Current open arbitrage opportunities into ARA are limited to EC Canada and the US Gulf, which is only open at the very front.
The US Gulf freight to ARA has fallen to its lowest level since March, while the April HOGO has narrowed to below 17cpg for the first time since mid-to-late March. However, despite these developments, there have not been significant numbers of fixtures on this route due to the intermittent nature of the arb being open at the front.
As well as suggesting that, as discussed further below, that the USGC may be finding better homes currently in Latam. Only a few LR1s with TA options and the highly unusual LR2 SKS Darent have been noted within the last week.
Although there has been a raft of Red Sea diesel fixtures flowing into Europe, this having become its typical home since before the Russian sanctions, the arb remains currently the most closed it has been since mid-March, $10.75/t out of the money currently.
This is due to a combination of factors, including rising Red Sea FOB prices (at their highest since mid-February), European sales prices at their lowest since mid-February, and the May E/W narrowing to its highest level since it has had liquidity.
Despite ARA stocks reducing for the past couple of months, cracks and spreads under pressure indicate that the market feels it is adequately supplied. So much so, in fact, that Argentina shorts are currently being partially filled from ARA, and the May ULSD barge diff has fallen to its lowest level since it has had adequate liquidity, indicating further pressure on the market.
European cracks and spreads are expected to face continuing pressure in the short term, as the numerous EoS fixtures that have been fixed to Europe in recent weeks take effect, combined with ongoing demand concerns in the market due to the current economic outlook.
In the medium term, however, there could be the initial green shoots of a recovery for European cracks and spreads, with currently all arbs, apart from EC Canada, closed to Europe.
The currently narrow E/W having pulled a considerable number of Red Sea, WCI and AG fixtures away recently, these having been Europe’s typical point of re-supply since the Russian sanctions.
The US Gulf diesel market has been defending its natural home in Latam against increasing competition from AG and Russian barrels in the east coast and far eastern barrels in the west coast over the past few weeks. However, the market has put up a notable defence through reducing USG cash diffs and narrowing HOGOs, on top of MR freight reductions, helping to turn the tide.
As a result, we are likely to see a rising number of fixtures from the USGC to EC Latam, Petrobras already having been observed to have fixed an LR1 to Brazil this week, and matching fixtures to WC Latam over the coming period.
Nonetheless, the continued pressure from discounted Russian barrels, and the sure to-shut-again TA arb, means that US diffs will have to continue to price down to keep these arbs open.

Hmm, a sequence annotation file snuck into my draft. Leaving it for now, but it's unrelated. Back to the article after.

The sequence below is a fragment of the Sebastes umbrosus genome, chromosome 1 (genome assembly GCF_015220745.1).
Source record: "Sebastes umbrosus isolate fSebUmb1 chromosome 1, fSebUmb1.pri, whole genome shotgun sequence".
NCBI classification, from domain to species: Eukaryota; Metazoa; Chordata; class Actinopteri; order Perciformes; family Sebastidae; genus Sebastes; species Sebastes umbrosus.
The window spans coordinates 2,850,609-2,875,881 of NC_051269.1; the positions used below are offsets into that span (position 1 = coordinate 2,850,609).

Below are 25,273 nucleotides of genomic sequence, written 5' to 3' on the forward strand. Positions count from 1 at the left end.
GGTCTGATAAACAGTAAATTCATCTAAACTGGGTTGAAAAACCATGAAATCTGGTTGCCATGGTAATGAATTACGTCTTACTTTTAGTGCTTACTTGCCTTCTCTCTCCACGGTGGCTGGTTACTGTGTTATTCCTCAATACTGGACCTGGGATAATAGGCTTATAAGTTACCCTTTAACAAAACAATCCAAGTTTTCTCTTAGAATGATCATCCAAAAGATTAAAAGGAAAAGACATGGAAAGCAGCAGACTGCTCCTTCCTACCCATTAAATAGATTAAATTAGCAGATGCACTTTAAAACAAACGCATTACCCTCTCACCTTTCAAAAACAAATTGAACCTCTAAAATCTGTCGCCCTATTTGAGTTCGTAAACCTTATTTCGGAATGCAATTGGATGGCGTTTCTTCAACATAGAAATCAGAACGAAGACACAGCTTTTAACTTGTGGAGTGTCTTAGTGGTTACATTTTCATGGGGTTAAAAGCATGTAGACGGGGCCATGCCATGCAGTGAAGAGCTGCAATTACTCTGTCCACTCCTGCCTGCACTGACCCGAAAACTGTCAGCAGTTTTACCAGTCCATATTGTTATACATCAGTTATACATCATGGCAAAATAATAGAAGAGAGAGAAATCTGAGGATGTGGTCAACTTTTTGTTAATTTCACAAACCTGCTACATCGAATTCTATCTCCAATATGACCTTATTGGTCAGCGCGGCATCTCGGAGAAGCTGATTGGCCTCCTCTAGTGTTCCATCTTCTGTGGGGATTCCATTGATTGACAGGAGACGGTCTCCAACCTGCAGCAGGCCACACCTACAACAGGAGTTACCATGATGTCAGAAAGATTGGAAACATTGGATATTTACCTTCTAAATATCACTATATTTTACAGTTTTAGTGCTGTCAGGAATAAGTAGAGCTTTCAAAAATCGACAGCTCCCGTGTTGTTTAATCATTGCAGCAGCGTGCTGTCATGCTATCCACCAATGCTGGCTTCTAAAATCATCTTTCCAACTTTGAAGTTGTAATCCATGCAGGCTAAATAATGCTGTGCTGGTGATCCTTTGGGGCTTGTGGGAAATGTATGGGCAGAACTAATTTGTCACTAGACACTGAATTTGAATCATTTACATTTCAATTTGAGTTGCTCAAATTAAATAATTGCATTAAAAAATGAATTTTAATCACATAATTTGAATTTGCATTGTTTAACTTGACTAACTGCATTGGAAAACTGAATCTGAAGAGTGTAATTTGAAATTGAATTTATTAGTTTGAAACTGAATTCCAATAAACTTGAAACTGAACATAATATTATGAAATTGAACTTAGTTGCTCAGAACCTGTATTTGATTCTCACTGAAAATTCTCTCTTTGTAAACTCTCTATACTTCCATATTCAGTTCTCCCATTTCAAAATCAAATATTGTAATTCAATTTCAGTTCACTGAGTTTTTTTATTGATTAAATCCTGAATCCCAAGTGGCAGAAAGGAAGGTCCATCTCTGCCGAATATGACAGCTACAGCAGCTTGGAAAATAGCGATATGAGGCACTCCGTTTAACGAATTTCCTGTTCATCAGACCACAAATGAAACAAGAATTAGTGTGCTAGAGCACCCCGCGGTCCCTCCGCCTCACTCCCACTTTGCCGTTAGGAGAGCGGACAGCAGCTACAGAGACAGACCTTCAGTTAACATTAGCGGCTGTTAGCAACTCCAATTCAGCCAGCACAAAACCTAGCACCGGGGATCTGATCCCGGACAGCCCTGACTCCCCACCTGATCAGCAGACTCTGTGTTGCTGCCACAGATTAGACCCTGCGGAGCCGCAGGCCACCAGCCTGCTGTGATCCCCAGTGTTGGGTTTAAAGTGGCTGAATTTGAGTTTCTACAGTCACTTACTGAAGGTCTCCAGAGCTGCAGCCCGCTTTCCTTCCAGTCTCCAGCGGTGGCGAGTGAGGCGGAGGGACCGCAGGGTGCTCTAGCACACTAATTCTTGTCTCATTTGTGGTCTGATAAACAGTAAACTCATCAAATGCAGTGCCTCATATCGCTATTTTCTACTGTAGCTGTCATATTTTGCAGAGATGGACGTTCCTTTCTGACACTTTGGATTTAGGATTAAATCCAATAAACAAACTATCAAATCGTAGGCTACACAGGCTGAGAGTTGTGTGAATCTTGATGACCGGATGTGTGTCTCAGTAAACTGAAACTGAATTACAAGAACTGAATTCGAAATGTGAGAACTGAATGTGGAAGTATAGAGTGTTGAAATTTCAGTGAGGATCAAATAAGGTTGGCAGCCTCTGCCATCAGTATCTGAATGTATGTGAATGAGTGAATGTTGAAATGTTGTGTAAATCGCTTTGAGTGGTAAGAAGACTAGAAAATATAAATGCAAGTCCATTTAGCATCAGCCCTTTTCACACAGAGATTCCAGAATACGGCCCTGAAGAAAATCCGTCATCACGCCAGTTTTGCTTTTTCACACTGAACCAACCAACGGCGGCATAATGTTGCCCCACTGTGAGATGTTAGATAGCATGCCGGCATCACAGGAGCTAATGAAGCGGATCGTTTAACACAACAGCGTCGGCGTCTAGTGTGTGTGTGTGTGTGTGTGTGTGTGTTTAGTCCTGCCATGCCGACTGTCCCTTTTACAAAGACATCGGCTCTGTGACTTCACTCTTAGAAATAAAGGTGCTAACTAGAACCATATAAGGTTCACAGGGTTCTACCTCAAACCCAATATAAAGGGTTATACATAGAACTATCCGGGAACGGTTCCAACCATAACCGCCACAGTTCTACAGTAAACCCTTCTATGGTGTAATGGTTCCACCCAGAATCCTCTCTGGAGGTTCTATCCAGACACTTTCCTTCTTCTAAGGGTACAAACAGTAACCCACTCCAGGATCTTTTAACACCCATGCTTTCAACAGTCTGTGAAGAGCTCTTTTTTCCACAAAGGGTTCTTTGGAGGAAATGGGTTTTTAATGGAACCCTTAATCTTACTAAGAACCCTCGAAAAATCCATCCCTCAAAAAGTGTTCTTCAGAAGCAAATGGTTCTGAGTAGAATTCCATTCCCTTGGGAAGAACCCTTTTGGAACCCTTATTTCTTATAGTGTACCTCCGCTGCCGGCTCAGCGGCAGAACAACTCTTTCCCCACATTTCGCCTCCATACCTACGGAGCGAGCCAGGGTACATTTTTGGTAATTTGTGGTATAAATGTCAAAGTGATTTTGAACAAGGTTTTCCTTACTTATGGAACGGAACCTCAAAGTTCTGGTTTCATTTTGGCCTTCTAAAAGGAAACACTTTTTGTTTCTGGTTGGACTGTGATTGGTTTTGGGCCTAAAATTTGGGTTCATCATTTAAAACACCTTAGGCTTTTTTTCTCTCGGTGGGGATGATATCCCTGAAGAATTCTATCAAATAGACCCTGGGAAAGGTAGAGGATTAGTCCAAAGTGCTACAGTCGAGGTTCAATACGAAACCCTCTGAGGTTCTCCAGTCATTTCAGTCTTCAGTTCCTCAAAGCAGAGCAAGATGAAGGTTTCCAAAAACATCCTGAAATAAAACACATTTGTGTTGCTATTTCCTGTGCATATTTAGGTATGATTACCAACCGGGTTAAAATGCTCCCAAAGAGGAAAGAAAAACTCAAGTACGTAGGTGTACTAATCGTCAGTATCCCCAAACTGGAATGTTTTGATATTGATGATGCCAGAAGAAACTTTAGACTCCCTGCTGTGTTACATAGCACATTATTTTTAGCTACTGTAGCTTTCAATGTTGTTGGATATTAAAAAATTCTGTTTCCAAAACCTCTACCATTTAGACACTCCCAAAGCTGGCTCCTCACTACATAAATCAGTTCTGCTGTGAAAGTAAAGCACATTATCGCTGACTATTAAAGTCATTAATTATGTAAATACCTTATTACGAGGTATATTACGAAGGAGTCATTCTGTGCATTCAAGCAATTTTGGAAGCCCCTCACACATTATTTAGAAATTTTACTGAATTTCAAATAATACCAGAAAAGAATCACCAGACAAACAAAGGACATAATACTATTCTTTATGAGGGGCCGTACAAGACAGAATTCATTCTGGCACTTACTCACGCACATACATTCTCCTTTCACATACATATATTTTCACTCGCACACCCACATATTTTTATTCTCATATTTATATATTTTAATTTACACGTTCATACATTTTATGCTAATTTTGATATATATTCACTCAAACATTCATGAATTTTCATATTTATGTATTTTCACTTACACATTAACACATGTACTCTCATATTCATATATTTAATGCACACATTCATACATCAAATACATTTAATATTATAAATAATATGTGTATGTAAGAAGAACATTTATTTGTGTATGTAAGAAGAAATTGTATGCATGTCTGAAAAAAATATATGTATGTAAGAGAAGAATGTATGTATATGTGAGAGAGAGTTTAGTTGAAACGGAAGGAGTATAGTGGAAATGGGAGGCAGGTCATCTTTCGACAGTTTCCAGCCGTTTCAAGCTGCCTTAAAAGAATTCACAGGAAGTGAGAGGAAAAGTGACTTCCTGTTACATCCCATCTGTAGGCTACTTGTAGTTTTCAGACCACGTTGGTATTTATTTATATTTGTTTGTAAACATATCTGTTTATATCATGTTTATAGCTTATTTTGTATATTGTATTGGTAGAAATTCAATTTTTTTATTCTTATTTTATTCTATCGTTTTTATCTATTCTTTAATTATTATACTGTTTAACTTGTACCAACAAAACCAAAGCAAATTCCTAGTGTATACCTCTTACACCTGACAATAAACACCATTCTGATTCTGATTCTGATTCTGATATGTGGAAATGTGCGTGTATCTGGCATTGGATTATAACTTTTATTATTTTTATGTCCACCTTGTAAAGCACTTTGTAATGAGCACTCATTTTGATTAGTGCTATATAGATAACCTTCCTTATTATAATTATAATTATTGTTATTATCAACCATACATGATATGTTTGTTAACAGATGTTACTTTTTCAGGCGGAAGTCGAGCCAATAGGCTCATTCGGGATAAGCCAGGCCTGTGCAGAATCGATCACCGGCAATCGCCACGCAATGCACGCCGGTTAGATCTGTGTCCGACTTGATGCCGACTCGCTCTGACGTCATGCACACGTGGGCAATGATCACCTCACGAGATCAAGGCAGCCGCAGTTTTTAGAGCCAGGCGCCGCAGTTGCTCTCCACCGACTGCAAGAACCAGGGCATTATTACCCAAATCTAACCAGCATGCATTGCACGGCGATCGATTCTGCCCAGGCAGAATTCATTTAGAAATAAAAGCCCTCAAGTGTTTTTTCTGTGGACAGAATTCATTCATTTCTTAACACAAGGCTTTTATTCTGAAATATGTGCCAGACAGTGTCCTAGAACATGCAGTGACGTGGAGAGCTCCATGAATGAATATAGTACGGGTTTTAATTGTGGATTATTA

While a relatively appreciating Singapore market may allow USGC barrels back into WCSAM, offering some relief to the USGC diesel complex, it may not be enough given the respective size of these shorts.
The market will be closely watching MR freight rates and the ongoing economic outlook for further direction.
Our in-house Freight Commodity Owner, David Thwaite, is of the view that USGC MR TA freight rates may have a way to fall still given; (i) the lack of current demand, (ii) freight brokers stating currently that the market has moved down from WS115 to 95 over the last few days, and (iii) TC14 having been as low as WS70 as recently as late January.
This would help to open the TA arb, applying additional supply to a European market already under pressure.
The latest developments in the diesel market have seen a shift in perspective from the Atlantic Basin to Asia.
As previously mentioned, the May E/W has narrowed to its highest observed level, which has resulted in AG and WCI ULSD pointing at Singapore. Moreover, it is observed that WCI diesel is now competing better into Singapore than Japanese and South Korean barrels all down the curve.
This is partially due to the current maintenance period in East Asia and cheap Indian exports resulting from the export duty removal.
These factors have led to several AG and WCI fixtures with Singapore options being observed over the past week.
The pricing up of the E/W is likely to continue until the potential arrivals start to have an impact. It is crucial to keep an eye on the Singapore onshore middle distillate stock levels as well as any floating storage over the next few weeks, which should both be significant indicators.
Current demand outlooks being what they are, as these arrivals arrive, we should start to see Singapore diesel stocks move up, with a resulting widening of the E/W in the medium term, with the AG/WCI fixtures once again pointing West as a result. In the short term, we would expect this relative Singapore strength to manifest in Sing 10 cracks finding some kind of floor over the coming weeks.
James Noel-Beswick is Commodity Owner for Sparta. Before joining Sparta, James worked as an analyst for likes of BP and Shell, and leads our continued development of the distillate product vertical.
Sparta is a live, pre trade analytics platform that enables oil traders, refiners, banks, hedge funds and wholesalers to have access to real-time and global actionable insights to capture market opportunities before others.
To find out how Sparta can allow you to make smarter trading decisions, faster, contact us for a demonstration at firstname.lastname@example.org